How overvalued are US stocks?

Courtesy of Andrew Smithers via FTAlphaville, a simple table gives you a take on where S&P500 overvaluation currently sits:


The CAPE measure is described elsewhere by Barry Ritholz:


CAPE looks at the prior 10 years of trailing earnings. It smooths out any given quarters’ ups and downs, and theoretically includes a full business cycle. The way Shiller intended it to be used was to create a valuation metric that would suggest whether stocks are likely to outperform their average returns over the next 10 years.

The “q” is ‘Tobin’s q” which  is the ratio between the market value and replacement value of the same physical asset. Here it is over the long term:


That’s expensive. But it can always get more so!

Houses and Holes
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  1. Hussman writes weekly on valuation. He has been a wrong bear for a couple of years, but his analysis is well worth reading. His two principle concerns seem to be a hsitorically high profit share and low predicted 10 year returns based on historically accurate models (as opposed to so many models that are shown not to have reliable predictive capacity).

  2. US economy has a massive competitive advantage with its low cost energy.

    How would this impact the S&P 500 valuations?

    Notice in last weeks that European politicians have gone into a full blown panic mode, as their big corporates are telling them they must get energy prices down.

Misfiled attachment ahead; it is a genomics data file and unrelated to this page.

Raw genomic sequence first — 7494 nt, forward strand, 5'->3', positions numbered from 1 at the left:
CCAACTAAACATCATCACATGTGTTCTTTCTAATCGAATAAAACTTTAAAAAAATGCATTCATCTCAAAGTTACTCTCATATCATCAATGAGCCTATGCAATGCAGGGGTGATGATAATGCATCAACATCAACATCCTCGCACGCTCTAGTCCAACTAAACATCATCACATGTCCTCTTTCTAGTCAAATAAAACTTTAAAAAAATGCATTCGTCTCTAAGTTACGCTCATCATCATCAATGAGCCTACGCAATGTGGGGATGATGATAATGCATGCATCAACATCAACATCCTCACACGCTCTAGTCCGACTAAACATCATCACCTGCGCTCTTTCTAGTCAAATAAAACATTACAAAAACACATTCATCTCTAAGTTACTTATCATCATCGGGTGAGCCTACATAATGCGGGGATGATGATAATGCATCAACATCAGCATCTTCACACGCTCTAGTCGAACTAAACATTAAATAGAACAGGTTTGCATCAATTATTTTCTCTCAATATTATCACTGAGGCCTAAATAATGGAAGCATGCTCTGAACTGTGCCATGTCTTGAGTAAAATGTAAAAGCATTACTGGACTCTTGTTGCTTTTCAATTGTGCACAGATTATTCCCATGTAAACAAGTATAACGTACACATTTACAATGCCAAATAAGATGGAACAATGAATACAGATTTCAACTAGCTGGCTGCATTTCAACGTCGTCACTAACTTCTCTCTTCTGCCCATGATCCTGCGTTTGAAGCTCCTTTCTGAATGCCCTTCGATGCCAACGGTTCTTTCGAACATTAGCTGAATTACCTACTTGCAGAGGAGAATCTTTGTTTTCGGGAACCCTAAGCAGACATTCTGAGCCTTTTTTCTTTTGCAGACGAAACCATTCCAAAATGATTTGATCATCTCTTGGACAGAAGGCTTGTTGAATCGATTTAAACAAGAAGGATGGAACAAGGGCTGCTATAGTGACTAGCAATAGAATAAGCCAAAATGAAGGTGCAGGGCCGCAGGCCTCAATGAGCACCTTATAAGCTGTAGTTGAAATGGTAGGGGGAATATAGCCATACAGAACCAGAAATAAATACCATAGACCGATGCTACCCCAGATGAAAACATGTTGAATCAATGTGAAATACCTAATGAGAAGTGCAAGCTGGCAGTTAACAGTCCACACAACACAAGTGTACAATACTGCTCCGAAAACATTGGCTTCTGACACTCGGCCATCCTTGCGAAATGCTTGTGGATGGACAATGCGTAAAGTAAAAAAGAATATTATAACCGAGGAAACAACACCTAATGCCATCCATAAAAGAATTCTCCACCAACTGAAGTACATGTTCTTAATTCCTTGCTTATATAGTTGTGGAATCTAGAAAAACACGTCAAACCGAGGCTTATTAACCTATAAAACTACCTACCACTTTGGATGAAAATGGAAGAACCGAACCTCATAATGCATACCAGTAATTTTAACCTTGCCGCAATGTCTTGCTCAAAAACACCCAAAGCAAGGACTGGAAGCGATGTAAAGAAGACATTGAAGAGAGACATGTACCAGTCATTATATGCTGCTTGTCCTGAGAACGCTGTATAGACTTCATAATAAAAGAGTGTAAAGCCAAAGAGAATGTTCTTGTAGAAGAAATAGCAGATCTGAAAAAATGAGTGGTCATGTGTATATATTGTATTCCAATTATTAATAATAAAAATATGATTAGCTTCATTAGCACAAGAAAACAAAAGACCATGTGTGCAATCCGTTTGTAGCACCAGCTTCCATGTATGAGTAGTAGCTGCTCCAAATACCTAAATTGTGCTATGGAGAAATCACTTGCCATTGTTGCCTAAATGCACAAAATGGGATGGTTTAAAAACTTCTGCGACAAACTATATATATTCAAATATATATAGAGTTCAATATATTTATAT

Looks like Europe’s hair-shirt green subsidies will all be reversed in the coming months.

  3. Recently there has been some spirited debate around the shortcomings of CAPE as a valuation measure (e.g. the effect of accounting changes such as goodwill write-downs, etc.) but my personal view is that is has a remarkable track record across time of predicting LONG TERM returns – and certainly by any respectable measure (such as Tobin’s Q, Market Cap to GNP as mentioned above and also plain on trend regression) the US market is significantly overvalued now and returns on US equities over the next 10 years are going to be poor.

    The biggest driver of the CAPE being so high is the fact that corporate profits as a % of GDP are at pretty much an all time high, thanks to cheap debt and low taxes and wages. But profits as a % of GDP throughout history are always strongly mean reverting. When that happens, look out below.